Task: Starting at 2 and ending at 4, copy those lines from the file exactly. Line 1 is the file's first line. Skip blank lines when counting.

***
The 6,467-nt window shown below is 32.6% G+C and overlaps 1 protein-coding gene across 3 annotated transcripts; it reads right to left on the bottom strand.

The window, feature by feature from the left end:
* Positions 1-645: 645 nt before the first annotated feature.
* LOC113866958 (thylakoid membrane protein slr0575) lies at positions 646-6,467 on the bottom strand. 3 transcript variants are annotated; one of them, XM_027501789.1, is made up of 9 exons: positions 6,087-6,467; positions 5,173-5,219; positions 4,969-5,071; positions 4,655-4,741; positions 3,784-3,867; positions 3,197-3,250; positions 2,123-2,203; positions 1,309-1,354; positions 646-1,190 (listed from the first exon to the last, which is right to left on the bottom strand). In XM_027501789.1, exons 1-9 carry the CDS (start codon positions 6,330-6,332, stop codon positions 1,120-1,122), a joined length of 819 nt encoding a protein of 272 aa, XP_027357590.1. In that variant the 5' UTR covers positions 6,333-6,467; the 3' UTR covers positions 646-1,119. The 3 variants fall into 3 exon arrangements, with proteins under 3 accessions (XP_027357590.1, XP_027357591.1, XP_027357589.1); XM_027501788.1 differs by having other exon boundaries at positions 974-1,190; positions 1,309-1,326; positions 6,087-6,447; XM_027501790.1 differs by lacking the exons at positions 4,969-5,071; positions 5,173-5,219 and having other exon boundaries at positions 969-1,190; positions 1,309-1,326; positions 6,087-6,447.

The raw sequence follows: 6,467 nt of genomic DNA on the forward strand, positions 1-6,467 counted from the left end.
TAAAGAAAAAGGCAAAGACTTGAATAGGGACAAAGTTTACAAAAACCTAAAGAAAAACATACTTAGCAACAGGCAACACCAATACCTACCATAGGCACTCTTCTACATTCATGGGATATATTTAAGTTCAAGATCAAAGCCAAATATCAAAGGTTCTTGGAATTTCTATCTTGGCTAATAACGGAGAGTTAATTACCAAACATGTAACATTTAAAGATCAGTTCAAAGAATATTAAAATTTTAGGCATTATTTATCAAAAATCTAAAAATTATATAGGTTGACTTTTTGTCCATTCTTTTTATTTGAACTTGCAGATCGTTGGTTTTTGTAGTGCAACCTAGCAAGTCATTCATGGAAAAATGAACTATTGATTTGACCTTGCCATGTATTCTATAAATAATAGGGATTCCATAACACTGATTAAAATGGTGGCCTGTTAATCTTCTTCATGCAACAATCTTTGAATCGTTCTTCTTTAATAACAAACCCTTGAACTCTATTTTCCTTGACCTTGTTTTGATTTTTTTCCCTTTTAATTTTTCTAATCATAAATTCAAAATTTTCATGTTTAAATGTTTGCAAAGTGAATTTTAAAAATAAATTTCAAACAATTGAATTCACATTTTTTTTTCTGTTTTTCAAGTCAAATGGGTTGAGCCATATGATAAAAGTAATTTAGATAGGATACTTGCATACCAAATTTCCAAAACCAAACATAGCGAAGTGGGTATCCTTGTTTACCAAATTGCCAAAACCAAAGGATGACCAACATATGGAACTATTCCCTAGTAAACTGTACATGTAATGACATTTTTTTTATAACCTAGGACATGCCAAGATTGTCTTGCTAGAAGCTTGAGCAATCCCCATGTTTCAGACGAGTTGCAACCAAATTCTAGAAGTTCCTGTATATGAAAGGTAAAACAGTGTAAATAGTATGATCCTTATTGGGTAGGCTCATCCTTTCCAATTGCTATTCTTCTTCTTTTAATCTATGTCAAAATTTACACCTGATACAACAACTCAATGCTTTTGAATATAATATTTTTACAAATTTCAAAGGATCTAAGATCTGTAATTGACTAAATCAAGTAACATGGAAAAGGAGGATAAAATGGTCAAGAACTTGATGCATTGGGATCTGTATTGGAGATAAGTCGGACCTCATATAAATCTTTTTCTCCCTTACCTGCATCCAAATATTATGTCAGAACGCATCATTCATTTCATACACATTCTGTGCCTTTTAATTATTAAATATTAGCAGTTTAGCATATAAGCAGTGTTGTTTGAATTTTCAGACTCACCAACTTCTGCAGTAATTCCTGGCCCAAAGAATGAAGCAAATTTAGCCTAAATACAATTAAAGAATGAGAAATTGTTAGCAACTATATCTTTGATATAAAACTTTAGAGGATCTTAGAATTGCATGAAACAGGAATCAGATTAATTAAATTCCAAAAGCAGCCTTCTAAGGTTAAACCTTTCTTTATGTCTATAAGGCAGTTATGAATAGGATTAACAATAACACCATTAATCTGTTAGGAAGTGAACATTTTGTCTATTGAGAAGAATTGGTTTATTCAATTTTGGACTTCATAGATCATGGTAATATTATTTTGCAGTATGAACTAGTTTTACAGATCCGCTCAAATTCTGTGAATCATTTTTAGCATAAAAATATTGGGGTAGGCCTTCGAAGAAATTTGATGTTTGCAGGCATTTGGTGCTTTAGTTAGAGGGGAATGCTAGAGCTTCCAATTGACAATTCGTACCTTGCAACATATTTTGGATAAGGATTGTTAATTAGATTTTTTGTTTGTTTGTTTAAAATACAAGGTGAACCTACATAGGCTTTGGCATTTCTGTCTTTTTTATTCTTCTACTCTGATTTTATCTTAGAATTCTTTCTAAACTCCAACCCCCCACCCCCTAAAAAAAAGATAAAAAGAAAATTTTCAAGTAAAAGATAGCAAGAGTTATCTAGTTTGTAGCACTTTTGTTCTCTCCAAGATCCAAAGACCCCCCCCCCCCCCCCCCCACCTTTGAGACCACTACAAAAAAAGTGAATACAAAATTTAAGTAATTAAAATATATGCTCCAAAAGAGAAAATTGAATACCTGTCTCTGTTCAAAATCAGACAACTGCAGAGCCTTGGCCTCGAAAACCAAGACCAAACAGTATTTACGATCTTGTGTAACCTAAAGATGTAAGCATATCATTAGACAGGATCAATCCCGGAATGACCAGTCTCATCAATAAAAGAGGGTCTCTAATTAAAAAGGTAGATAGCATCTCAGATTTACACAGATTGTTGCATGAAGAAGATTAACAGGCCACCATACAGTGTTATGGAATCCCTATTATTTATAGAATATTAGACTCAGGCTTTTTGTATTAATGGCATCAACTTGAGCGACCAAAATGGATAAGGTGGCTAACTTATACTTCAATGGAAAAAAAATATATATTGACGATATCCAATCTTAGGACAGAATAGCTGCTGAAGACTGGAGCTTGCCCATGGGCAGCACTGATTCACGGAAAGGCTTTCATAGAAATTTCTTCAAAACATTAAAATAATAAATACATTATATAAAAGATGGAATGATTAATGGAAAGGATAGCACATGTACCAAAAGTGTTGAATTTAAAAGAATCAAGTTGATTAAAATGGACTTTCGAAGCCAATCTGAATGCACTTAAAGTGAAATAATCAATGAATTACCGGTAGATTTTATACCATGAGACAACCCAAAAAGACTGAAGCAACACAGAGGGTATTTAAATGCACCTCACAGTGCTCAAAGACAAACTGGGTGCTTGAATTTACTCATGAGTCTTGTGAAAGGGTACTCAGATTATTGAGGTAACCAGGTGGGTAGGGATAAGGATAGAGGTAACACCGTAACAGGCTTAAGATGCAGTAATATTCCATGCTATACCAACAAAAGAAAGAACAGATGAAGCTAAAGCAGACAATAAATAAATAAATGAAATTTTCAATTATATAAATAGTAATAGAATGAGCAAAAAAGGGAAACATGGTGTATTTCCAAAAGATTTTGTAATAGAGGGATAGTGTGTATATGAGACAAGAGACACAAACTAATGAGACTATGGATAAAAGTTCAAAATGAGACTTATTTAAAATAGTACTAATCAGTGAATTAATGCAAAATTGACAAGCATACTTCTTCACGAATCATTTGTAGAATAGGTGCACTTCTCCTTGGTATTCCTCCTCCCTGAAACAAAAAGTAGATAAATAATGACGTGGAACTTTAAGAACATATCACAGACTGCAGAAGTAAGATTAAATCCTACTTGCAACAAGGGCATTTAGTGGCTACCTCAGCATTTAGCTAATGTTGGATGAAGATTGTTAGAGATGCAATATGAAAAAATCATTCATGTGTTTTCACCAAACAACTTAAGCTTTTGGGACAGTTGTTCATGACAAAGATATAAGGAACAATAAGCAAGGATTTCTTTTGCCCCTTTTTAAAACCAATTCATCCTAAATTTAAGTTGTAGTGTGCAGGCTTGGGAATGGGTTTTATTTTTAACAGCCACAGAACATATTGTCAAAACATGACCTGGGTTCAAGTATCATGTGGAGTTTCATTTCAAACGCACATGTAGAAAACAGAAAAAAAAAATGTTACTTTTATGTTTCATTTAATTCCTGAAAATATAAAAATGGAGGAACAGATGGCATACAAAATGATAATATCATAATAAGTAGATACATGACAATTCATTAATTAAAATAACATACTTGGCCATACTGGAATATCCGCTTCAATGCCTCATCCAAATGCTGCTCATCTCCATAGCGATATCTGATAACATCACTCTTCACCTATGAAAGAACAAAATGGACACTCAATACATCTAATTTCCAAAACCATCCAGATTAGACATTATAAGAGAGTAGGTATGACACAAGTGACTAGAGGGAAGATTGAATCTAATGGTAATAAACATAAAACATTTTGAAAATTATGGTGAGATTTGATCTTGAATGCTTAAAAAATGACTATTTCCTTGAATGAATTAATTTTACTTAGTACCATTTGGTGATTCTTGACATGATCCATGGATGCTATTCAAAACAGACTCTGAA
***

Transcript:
The window, feature by feature from the left end:
* Positions 1-645: 645 nt before the first annotated feature.
* LOC113866958 (thylakoid membrane protein slr0575) lies at positions 646-6,467 on the bottom strand. 3 transcript variants are annotated; one of them, XM_027501789.1, is made up of 9 exons: positions 6,087-6,467; positions 5,173-5,219; positions 4,969-5,071; positions 4,655-4,741; positions 3,784-3,867; positions 3,197-3,250; positions 2,123-2,203; positions 1,309-1,354; positions 646-1,190 (listed from the first exon to the last, which is right to left on the bottom strand). In XM_027501789.1, exons 1-9 carry the CDS (start codon positions 6,330-6,332, stop codon positions 1,120-1,122), a joined length of 819 nt encoding a protein of 272 aa, XP_027357590.1. In that variant the 5' UTR covers positions 6,333-6,467; the 3' UTR covers positions 646-1,119. The 3 variants fall into 3 exon arrangements, with proteins under 3 accessions (XP_027357590.1, XP_027357591.1, XP_027357589.1); XM_027501788.1 differs by having other exon boundaries at positions 974-1,190; positions 1,309-1,326; positions 6,087-6,447; XM_027501790.1 differs by lacking the exons at positions 4,969-5,071; positions 5,173-5,219 and having other exon boundaries at positions 969-1,190; positions 1,309-1,326; positions 6,087-6,447.